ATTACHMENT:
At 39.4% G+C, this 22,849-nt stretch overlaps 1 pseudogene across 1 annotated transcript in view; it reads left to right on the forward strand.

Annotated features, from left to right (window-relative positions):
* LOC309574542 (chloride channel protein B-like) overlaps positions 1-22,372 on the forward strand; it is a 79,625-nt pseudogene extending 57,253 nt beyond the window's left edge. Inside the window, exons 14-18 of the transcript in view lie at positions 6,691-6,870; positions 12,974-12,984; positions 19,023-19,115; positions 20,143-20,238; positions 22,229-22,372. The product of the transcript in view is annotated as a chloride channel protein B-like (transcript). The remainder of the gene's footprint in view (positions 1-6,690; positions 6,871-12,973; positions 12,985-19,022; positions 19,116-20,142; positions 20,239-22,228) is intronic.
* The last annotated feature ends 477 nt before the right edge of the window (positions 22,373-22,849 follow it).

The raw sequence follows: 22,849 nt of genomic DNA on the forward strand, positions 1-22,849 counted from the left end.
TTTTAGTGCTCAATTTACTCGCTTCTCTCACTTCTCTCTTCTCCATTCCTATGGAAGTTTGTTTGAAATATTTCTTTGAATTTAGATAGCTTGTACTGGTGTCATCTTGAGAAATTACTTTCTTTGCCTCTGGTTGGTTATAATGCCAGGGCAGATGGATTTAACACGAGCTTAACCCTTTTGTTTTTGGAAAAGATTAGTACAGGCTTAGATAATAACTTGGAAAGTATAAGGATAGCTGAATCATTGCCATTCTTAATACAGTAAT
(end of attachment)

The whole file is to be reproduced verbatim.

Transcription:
At 39.4% G+C, this 22,849-nt stretch overlaps 1 pseudogene across 1 annotated transcript in view; it reads left to right on the forward strand.

Annotated features, from left to right (window-relative positions):
* LOC309574542 (chloride channel protein B-like) overlaps positions 1-22,372 on the forward strand; it is a 79,625-nt pseudogene extending 57,253 nt beyond the window's left edge. Inside the window, exons 14-18 of the transcript in view lie at positions 6,691-6,870; positions 12,974-12,984; positions 19,023-19,115; positions 20,143-20,238; positions 22,229-22,372. The product of the transcript in view is annotated as a chloride channel protein B-like (transcript). The remainder of the gene's footprint in view (positions 1-6,690; positions 6,871-12,973; positions 12,985-19,022; positions 19,116-20,142; positions 20,239-22,228) is intronic.
* The last annotated feature ends 477 nt before the right edge of the window (positions 22,373-22,849 follow it).

The raw sequence follows: 22,849 nt of genomic DNA on the forward strand, positions 1-22,849 counted from the left end.
TTTTAGTGCTCAATTTACTCGCTTCTCTCACTTCTCTCTTCTCCATTCCTATGGAAGTTTGTTTGAAATATTTCTTTGAATTTAGATAGCTTGTACTGGTGTCATCTTGAGAAATTACTTTCTTTGCCTCTGGTTGGTTATAATGCCAGGGCAGATGGATTTAACACGAGCTTAACCCTTTTGTTTTTGGAAAAGATTAGTACAGGCTTAGATAATAACTTGGAAAGTATAAGGATAGCTGAATCATTGCCATTCTTAATACAGTAAT